Similarly, seat-belt legislation was resisted by many based on civil liberties, but some measures have produced widespread benefits for society. Sleep deprivation was also considered a matter of individual choice, but once data showed a risk of motor vehicle accidents and other occupational risks, the matter no longer became limited to the individual, because the well-being of the community needed to be considered.6 Finally, required hand washing for those in the food services industry, for the simple and very clear reason of preventing transmission of diseases such as hepatitis A and pathogenic Escherichia coli to the community, is being challenged as impinging on civil liberties.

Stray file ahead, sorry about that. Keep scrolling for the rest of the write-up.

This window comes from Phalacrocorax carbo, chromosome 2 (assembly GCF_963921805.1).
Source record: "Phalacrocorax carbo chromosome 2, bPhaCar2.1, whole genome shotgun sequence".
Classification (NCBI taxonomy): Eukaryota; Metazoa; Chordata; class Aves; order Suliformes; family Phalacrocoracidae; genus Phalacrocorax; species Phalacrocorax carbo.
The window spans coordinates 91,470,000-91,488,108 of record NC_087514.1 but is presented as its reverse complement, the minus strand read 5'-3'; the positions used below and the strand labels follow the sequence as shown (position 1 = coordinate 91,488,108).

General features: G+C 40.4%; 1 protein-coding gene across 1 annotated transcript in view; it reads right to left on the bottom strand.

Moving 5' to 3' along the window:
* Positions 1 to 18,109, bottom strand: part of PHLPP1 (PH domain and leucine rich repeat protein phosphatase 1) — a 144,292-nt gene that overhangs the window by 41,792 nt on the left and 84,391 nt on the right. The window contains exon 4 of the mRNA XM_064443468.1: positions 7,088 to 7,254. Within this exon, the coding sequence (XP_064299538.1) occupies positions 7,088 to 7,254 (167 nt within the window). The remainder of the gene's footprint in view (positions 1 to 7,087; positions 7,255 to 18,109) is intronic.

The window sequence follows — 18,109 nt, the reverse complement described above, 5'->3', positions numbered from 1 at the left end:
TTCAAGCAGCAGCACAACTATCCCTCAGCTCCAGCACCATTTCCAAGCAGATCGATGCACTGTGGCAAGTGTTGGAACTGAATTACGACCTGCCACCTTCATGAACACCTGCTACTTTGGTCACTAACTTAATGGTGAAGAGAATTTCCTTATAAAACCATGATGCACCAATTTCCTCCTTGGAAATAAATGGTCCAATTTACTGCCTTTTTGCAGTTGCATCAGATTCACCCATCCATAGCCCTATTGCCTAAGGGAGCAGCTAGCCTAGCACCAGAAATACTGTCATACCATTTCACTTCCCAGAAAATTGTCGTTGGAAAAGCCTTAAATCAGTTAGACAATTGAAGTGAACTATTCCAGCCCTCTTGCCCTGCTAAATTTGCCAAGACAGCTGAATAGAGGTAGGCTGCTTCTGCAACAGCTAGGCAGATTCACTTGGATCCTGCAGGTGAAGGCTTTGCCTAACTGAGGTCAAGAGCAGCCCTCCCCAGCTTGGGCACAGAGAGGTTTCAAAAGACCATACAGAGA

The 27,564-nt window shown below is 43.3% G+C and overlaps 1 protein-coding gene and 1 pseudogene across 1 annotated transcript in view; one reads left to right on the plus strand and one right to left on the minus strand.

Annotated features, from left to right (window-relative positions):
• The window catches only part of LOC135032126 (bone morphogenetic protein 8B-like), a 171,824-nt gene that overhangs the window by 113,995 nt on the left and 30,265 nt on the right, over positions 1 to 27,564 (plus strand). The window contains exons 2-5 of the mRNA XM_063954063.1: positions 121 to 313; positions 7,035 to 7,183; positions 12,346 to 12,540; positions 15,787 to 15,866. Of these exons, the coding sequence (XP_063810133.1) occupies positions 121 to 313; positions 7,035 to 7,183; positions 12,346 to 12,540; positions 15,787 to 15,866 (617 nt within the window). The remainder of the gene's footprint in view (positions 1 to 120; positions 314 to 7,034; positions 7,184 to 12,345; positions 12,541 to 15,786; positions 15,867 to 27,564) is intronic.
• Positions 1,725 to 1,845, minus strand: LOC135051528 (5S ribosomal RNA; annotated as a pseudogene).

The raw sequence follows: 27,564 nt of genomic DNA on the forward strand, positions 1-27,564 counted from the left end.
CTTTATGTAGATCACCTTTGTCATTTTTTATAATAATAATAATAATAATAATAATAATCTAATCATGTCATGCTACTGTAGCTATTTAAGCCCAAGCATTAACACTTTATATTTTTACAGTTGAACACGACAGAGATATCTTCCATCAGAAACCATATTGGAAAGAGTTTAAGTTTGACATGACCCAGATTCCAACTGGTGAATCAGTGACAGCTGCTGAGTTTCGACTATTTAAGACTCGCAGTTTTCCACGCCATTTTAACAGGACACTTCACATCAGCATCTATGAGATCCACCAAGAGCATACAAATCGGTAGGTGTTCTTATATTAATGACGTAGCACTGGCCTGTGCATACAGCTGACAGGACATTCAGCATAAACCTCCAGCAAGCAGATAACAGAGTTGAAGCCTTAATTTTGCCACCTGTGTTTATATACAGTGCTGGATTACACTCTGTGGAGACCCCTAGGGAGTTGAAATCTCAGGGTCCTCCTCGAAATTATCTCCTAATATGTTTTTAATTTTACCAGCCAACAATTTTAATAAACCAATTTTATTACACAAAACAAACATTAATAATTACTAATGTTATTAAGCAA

In this issue of CHEST, Adams et al7 (see page 112) provide a sophisticated analysis of the mechanisms underlying cardiovascular risk of SHS. Using an elegant technique developed by the Jelic laboratory,8 the authors isolated endothelial cells from venous scrapings and studied the inflammatory and vasodilatory properties of these cells. The authors argue that mechanisms underlying cardiovascular risk in people exposed to SHS are poorly understood and hypothesize that the vascular biology of endothelial cells from people exposed to SHS is affected by the exposure. Indeed, the authors observed that expression of endothelial nitric oxide synthase (eNOS) and phosphorylated eNOS was decreased similarly in cigarette smokers as compared with individuals exposed to SHS. Also, levels of nuclear factor-κB, an important inflammatory transcription factor, were increased similarly in cigarette smokers and individuals exposed to SHS. The findings were compared with endothelial cells from nonsmokers who did not display these same abnormalities. To test the clinical relevance of the observed abnormalities, the authors also performed flow-mediated dilation of the brachial artery in response to ischemic stimuli and observed a similar degree of impairment in smokers as compared with individuals exposed to SHS.9 Clearly, both smokers and innocent bystanders may be affected by this toxic inhalation. The data provide compelling rationale for limiting exposure of irritants to all involved.